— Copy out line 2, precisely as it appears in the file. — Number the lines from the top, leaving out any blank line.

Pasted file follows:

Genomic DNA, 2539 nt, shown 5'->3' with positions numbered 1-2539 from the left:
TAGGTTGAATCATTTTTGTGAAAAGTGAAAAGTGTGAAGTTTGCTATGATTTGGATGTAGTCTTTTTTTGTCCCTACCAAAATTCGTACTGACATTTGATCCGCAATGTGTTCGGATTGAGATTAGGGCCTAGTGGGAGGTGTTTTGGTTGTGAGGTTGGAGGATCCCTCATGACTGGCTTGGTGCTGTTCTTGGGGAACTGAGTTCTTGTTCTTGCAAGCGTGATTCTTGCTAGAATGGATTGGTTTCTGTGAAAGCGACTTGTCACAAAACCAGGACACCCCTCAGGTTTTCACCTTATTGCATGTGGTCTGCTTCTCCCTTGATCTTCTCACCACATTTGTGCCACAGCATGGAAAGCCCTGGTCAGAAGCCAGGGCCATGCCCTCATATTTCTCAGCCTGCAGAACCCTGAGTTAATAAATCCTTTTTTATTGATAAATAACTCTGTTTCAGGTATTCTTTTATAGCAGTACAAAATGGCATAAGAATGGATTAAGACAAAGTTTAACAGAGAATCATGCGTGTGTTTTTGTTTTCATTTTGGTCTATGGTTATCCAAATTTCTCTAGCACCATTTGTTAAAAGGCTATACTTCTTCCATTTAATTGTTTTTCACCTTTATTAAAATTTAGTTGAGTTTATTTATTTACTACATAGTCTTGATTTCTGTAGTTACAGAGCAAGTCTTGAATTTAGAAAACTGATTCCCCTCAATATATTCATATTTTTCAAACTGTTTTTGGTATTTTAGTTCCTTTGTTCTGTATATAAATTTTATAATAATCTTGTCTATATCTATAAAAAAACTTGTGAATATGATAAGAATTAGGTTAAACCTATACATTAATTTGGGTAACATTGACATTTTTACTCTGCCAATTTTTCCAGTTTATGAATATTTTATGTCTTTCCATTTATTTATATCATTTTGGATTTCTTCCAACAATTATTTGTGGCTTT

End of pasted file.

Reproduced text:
TAGGTTGAATCATTTTTGTGAAAAGTGAAAAGTGTGAAGTTTGCTATGATTTGGATGTAGTCTTTTTTTGTCCCTACCAAAATTCGTACTGACATTTGATCCGCAATGTGTTCGGATTGAGATTAGGGCCTAGTGGGAGGTGTTTTGGTTGTGAGGTTGGAGGATCCCTCATGACTGGCTTGGTGCTGTTCTTGGGGAACTGAGTTCTTGTTCTTGCAAGCGTGATTCTTGCTAGAATGGATTGGTTTCTGTGAAAGCGACTTGTCACAAAACCAGGACACCCCTCAGGTTTTCACCTTATTGCATGTGGTCTGCTTCTCCCTTGATCTTCTCACCACATTTGTGCCACAGCATGGAAAGCCCTGGTCAGAAGCCAGGGCCATGCCCTCATATTTCTCAGCCTGCAGAACCCTGAGTTAATAAATCCTTTTTTATTGATAAATAACTCTGTTTCAGGTATTCTTTTATAGCAGTACAAAATGGCATAAGAATGGATTAAGACAAAGTTTAACAGAGAATCATGCGTGTGTTTTTGTTTTCATTTTGGTCTATGGTTATCCAAATTTCTCTAGCACCATTTGTTAAAAGGCTATACTTCTTCCATTTAATTGTTTTTCACCTTTATTAAAATTTAGTTGAGTTTATTTATTTACTACATAGTCTTGATTTCTGTAGTTACAGAGCAAGTCTTGAATTTAGAAAACTGATTCCCCTCAATATATTCATATTTTTCAAACTGTTTTTGGTATTTTAGTTCCTTTGTTCTGTATATAAATTTTATAATAATCTTGTCTATATCTATAAAAAAACTTGTGAATATGATAAGAATTAGGTTAAACCTATACATTAATTTGGGTAACATTGACATTTTTACTCTGCCAATTTTTCCAGTTTATGAATATTTTATGTCTTTCCATTTATTTATATCATTTTGGATTTCTTCCAACAATTATTTGTGGCTTT